tower of london
For many years, I thought my Spencer line came from England, but some things didn’t quite add up. When I started seeing DeSpencer and Le DeSpencer, I suspected that we might have immigrated to England from France, which my DNA proved to be correct. I’m more French than English. Nevertheless, for centuries, my Spencer ancestors did live in England, married English people, and so the line blended into more English blood in the current Spencers.
One Hugh le DeSpencer, who was the 1st Baron le DeSpencer, whose connection to me, while most assuredly there, would have to be researched to determine the level of cousinship, or whatever other relationship it is; was an important ally of Simon de Montfort during the reign of Henry III. He served briefly as Justiciar of England in 1260. In the “Middle Ages in England and Scotland the Chief Justiciar was roughly equivalent to a modern Prime Minister of the United Kingdom as the monarch’s chief minister.” Baron le DeSpencer also served as Constable of the Tower of London. “The Constable of the Tower is the most senior appointment at the Tower of London. In the Middle Ages a constable was the person in charge of a castle when the owner…the king or a nobleman…was not in residence. The Constable of the Tower had a unique importance as the person in charge of the principal fortress defending the capital city of England.”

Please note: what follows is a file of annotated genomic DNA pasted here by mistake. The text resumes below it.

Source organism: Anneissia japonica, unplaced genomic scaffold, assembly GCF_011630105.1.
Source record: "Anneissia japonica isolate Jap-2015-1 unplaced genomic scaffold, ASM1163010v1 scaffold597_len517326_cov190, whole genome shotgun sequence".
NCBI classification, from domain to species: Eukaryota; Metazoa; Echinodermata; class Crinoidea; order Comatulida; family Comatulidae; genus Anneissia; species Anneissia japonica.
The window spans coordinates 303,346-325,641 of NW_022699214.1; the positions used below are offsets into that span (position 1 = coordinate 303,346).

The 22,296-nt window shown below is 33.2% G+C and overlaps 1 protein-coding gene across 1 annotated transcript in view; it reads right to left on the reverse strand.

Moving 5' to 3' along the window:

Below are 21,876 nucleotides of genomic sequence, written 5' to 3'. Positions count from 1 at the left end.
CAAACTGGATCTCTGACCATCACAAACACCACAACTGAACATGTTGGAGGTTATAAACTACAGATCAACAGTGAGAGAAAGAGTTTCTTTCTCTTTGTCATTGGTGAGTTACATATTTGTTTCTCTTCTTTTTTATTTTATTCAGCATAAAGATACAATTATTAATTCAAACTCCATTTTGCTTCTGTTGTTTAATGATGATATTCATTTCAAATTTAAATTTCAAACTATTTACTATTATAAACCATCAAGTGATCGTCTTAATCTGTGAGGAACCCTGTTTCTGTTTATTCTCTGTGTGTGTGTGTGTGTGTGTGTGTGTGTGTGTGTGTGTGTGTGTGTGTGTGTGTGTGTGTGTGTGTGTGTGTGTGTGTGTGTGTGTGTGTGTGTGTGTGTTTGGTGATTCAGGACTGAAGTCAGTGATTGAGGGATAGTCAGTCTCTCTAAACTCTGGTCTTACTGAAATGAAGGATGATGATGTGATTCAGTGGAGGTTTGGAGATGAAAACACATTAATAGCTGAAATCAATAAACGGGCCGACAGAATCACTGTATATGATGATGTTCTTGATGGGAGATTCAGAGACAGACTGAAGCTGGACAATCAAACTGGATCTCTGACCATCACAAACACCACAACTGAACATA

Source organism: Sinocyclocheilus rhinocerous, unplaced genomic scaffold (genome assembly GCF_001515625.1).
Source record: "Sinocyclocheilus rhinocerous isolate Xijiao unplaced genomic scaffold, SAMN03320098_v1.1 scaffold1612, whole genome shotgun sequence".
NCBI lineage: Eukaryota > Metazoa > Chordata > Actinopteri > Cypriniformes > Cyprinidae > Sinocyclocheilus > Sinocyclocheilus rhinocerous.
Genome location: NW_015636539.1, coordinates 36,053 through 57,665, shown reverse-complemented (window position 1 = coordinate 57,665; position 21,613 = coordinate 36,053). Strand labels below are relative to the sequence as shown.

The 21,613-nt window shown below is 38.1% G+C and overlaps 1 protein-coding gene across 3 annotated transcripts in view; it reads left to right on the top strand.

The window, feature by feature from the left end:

As chief justiciar of England, Hugh Le DeSpencer, first played an important part in 1258, when he was prominent on the baronial side in the Mad Parliament of Oxford, so called because they apparently argued a lot… and because of a possible misspelling of the word insigne as insane in whatever this says…”Hoc anno fuit illud insane parliamentum apud Oxoniam.” In 1260 the barons chose Le DeSpencer to succeed Hugh Bigod as Justiciar, and in 1263 the king was further compelled to put the Tower of London in his hands. He was the son of Hugh le DeSpencer I, born in about 1223 and was summoned to Parliament by Simon de Montfort. Hugh was summoned as Lord DeSpencer on December 14, 1264 and was Chief Justiciar of England and a leader of the baronial party, and so might be deemed a baron, although that may not have been completely legal.
He remained allied with Montfort to the end, and was present at the Battle of Lewes. He was killed fighting on de Montfort’s side at the Battle of Evesham in August 4, 1265. He was slain by Roger Mortimer, 1st Baron Wigmore. That killing caused a feud to begin between the DeSpencer and the Mortimer families.